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A major oil spill off the Orange County coast shuttered area beaches over the weekend as crews worked to stem environmental damage and rescue threatened wildlife.

With an estimated 126,000 gallons of crude oil gushing into the Pacific Ocean, teams fanned out at first light to look for oil-covered animals in need of help north of Bolsa Chica and down to Laguna Beach.

The oil made its way into Talbert Marsh, an ecological reserve home to about 90 species of birds, according to the Huntington Beach Wetlands Conservancy.

Orange County Supervisor Katrina Foley said Sunday that the county had received reports of fish and birds washing up dead on the shores.

“We’re asking people to avoid going to the beach and to not touch the animals … because it is toxic,” she said.

Photos showed dead fish washed up on the sand in Huntington Beach.

As of Monday morning, there were no reports of rescue agencies finding marine mammals affected by the spill, but marine experts warned that the animals can face trouble breathing or die after swimming through oil or breathing in toxic fumes.

So far, four birds were taken for treatment at the Wetlands and Wildlife Care Center, including a brown Pelican, a Ruddy Duck and an American Coot, according to Dr. Michael Ziccardi, director of the Oiled Wildlife Care Network based out of UC Davis. The pelican had “chronic injuries” and had to be euthanized.

“It’s much better than we had feared,” he said, adding that the team is “cautiously optimistic.”

The Bolsa Chica Conservancy says the full extent of impact to wildlife is not yet known, but it’s expected to be significant.

The Pacific Marine Mammal Center in Laguna Beach and SeaWorld San Diego are also on standby to receive animals affected by the spill.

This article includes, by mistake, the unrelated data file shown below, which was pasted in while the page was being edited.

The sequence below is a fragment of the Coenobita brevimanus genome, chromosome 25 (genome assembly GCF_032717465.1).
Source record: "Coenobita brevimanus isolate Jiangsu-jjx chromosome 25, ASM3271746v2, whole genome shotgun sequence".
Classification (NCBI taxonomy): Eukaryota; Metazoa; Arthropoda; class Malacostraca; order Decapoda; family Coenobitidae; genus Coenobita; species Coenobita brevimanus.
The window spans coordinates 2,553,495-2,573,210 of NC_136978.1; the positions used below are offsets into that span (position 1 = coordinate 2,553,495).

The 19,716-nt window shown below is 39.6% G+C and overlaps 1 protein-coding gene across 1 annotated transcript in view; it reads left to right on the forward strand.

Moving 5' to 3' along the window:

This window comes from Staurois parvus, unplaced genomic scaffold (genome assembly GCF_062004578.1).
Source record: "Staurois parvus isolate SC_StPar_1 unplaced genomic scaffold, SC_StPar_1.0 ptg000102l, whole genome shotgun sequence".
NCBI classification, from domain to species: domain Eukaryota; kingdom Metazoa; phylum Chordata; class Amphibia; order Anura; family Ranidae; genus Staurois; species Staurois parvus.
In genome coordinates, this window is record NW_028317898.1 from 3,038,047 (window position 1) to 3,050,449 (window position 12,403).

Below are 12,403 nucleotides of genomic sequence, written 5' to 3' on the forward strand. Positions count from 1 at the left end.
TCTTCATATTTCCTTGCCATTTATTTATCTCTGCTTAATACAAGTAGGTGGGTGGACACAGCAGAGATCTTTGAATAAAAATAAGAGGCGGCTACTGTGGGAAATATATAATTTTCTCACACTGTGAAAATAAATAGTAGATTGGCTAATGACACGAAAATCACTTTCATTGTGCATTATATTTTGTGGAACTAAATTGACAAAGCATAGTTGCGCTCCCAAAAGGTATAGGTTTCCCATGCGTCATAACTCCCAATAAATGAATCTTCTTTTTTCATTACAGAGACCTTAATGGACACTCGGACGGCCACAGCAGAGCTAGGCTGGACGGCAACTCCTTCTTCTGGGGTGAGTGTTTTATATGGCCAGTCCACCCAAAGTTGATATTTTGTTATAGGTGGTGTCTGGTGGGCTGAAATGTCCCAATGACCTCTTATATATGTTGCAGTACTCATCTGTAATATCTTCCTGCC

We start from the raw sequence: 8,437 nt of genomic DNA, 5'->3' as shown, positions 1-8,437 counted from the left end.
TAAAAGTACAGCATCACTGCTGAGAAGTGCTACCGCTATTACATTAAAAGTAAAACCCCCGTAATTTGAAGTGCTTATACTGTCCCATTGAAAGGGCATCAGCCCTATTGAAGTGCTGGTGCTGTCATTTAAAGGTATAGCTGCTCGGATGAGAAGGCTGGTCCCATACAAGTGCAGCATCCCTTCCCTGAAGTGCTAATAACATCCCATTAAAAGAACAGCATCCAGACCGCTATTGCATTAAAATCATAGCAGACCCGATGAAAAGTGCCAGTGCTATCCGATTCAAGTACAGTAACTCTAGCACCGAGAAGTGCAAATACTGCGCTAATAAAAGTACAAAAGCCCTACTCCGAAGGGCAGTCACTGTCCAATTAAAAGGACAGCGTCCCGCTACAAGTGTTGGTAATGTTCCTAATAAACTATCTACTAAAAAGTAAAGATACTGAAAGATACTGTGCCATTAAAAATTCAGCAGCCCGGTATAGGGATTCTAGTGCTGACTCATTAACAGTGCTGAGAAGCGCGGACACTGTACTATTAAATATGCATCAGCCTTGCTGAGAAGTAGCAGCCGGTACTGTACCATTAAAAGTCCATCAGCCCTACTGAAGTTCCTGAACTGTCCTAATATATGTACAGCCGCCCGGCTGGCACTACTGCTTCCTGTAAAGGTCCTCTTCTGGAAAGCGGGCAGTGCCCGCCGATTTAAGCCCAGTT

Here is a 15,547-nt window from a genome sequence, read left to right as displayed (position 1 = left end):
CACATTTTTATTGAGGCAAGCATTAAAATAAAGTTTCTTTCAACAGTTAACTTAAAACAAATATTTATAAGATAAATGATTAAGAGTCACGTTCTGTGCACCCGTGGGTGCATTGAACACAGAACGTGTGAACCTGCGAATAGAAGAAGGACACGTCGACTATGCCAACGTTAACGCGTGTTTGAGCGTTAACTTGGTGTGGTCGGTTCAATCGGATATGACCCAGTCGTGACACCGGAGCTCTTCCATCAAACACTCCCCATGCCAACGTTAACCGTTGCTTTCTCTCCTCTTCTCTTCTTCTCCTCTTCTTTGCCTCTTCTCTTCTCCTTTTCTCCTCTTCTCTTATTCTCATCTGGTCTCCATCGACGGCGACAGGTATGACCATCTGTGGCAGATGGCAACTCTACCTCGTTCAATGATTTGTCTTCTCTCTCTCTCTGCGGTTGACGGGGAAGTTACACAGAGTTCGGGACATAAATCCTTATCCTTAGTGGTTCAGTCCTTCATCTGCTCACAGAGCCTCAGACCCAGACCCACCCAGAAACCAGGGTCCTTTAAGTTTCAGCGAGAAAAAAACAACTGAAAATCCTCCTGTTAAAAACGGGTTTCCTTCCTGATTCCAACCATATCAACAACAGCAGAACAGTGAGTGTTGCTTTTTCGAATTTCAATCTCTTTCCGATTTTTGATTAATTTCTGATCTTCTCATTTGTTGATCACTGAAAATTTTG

The California Department of Fish and Wildlife issued a fisheries closure from Sunset Beach, all the way down to Dana Point. Fishing and shellfish harvesting is prohibited in the area of the spill or where it is expected to spread.

How to help

Officials have stressed that the most important way to help is to avoid touching any oil-covered animals and instead report any sightings to the Oiled Wildlife Care Network at 1-877-823-6926.

“First and foremost we need people to not try to catch soiled animals,” Ziccardi said. “It’s not safe for the animals. It’s not safe for them because oil can be a toxic substance.”

The Oiled Wildlife Care Network says it’s not currently looking for volunteers.

“Currently we are not taking general volunteers from the public,” Ziccardi said. “We have 1,600 people that we have trained. These people have been trained up upwards of a week or more, in specialized capture and care techniques.”

However, community members can donate to organizations helping out with the rescues.

The Bolsa Chica Conservancy set up an “Oil Spill Response Fund” to raise money for organizations directly involved with the emergency response efforts. 

Supervisor Foley said residents can donate supplies that can be dropped off at the county office at 333 Santa Ana Blvd. in Santa Ana.

Needed supplies are: Nitrile gloves, N95 masks, tyvek suits, syringes for feeding, red rubber feeding tubes and collapsible plastic of cardboard animal carrying cases.